Separation Street Northcote
The Maesbury (sometimes written as Maysbury) mansion was located on seven acres between Mitchell and Separation Streets in Northcote. In March 1877 it came up for lease as the deceased estate of registered shipowner, S. R. Groom esq. and was advertised as a…
“…gentleman’s residence, large lofty rooms, capital outhouses, brick stabling, coachhouse, seven
acre garden and paddocks.”
Despite repeated advertisements it appears that estate agent John Morris could not let the property and subsequently it was advertised for sale in July 1882. At that time Mrs. T. Hall, presumably Groom’s next of kin, gave instructions to J. B. Patterson, auctioneer for all the goods within the house to be sold with the property. The subsequent advertisement in The Argus read:
“The whole of the household furniture and effects, comprising Drawing, dining and bedroom furniture, Piano by Aucher Freres, Pier glass, centre sofa, chess table, fender, irons, etc.,
Basket chaise, made to order by Mr. D. White, Pony and harness complete,
Cow, poultry, etc...Choice collection of greenhouse plants”.
The Reverend Caleb Booth formerly of the All Saints’ Church of England in Northcote bought the house and moved in with his wife Eleanor (nee Purcell). They found the noise and dust from the Northcote Brickworks opposite intolerable and in 1885 complained to the Northcote Council, with little result. The pair stuck it out despite Eleanor’s insistence at a council meeting that her husband was a confirmed invalid and suffering greatly from the pollution. Both passed away in the house, Caleb in 1892 and Eleanor in 1895. The deceased estate then came up for auction a second time in February of that year with the sale listed as:
“Household furniture, dining, drawing and bedroom suites, hall suite, carpets, curtains, plate, china, pictures, upright grand piano, etc.”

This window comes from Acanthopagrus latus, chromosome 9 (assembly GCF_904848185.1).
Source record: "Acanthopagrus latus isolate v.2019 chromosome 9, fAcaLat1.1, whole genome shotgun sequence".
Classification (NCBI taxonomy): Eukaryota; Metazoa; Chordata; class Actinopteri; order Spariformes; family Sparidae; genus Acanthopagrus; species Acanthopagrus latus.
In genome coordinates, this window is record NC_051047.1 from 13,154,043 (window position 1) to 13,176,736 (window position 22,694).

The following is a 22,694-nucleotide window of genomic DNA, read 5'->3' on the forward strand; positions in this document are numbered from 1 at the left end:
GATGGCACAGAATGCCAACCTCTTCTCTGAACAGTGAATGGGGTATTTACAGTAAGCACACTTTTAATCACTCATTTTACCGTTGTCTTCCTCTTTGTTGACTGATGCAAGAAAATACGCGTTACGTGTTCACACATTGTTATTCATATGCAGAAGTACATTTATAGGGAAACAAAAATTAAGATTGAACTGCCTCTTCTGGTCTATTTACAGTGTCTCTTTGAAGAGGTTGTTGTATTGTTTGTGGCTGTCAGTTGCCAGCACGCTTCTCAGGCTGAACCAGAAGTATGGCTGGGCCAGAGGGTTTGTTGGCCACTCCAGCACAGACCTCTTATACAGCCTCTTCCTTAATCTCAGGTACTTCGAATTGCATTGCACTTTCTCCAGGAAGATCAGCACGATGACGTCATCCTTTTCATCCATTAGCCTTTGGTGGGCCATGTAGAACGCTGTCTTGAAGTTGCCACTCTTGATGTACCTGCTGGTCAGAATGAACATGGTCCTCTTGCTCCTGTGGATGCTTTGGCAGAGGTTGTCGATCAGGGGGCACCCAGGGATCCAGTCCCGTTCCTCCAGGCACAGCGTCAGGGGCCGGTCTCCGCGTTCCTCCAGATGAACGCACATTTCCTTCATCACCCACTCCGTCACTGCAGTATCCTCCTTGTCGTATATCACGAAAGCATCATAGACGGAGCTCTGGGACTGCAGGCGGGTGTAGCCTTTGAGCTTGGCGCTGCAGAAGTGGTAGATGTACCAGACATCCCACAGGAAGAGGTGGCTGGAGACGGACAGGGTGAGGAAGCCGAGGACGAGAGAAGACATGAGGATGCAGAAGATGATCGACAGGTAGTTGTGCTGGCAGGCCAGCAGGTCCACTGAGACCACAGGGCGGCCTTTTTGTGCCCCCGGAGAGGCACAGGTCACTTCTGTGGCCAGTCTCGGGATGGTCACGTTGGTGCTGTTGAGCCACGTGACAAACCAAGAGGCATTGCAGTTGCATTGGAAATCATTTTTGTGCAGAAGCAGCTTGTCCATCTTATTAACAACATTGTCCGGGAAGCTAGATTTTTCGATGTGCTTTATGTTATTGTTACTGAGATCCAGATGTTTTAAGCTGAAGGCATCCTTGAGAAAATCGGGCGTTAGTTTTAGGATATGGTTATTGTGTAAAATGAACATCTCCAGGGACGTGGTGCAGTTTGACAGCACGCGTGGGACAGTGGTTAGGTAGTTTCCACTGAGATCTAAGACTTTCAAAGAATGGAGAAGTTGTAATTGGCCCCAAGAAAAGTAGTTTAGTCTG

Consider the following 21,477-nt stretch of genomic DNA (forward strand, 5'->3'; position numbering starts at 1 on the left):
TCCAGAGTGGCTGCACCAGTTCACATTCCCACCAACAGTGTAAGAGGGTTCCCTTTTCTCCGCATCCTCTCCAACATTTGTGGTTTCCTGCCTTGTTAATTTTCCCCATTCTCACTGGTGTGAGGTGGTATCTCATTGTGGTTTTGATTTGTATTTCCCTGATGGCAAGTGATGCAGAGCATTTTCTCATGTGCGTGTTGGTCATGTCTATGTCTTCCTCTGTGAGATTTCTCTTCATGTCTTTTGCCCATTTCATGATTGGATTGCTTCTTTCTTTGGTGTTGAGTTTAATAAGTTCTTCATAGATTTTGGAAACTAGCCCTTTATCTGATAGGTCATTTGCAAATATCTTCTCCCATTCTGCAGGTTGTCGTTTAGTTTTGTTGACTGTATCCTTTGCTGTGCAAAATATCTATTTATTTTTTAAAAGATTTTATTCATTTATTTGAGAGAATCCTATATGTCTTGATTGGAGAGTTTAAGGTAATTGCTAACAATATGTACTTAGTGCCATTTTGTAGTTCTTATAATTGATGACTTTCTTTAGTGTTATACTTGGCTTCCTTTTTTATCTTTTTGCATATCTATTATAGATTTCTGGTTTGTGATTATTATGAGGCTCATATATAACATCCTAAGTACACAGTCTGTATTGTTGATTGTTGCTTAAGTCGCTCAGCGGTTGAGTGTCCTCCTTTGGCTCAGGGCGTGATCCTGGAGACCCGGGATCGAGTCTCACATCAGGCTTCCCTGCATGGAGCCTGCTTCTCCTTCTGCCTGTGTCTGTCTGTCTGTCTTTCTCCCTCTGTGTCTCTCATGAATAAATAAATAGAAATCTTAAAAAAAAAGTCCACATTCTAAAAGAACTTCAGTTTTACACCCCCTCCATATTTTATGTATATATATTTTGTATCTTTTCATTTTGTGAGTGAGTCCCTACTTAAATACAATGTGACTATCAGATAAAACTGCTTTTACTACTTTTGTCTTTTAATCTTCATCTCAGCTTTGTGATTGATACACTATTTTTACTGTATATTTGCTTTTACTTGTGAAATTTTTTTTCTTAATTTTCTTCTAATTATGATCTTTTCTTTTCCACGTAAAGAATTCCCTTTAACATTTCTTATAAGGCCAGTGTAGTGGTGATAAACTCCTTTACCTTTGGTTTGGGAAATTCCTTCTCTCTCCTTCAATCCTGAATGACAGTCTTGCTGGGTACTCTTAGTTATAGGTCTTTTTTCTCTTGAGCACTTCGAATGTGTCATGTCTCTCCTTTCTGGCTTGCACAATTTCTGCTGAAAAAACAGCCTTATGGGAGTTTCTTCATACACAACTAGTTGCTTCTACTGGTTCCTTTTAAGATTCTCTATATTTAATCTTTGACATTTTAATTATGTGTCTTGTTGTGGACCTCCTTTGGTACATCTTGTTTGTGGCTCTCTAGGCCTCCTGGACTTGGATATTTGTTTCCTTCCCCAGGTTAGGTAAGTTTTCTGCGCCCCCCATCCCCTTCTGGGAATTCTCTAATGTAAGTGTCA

In 1904 the eight acre property, now badly run down, was purchased by the Sisters of the Good Samaritan. They converted the building to a day-school for young ladies supplementing St Joseph’s which, at the time, was at capacity. Although the school at Maesbury started out with great promise, it was not long before it began to struggle. In 1905 it closed and the girl’s school was moved to South Yarra as Santa Maria College.
Maesbury continued as a convent for the order and eventually welcomed Santa Maria College back in 1933. Opened on 29 October by Dr. Mannix, Archbishop of Melbourne, the school was able to establish itself the second time around and is still operating successfully.
The original Maesbury homestead was demolished about the same time the new school opened.
GOVERNMENT ADVERTISMENTS. (1877, 29 March) The Argus (Melbourne, Vic. : 1848-1956), p. 8.
GOVERNMENT ADVERTISMENTS. (1878, 12 Febuary) The Argus (Melbourne, Vic. : 1848-1956), p. 8.
HOUSES AND LAND FOR LET. (1879, 23 January) The Argus (Melbourne, Vic. : 1848-1956), p. 8
Lemon, Andrew (1983). The Northcote Side of the River. North Melbourne: Hargreen.
MUNICPAL INTELLIGENCE. (1885, 17 March) The Argus (Melbourne, Vic. : 1848-1956), p. 10.
(1979, October 30). Northcote Leader (Northcote, Vic. : 1882 - )
SALES BY AUCTION. (1882, 24 July) The Argus (Melbourne, Vic. : 1848-1956), p.2
SALES BY AUCTION. (1895, 9 February) The Argus (Melbourne, Vic. : 1848-1956), p.2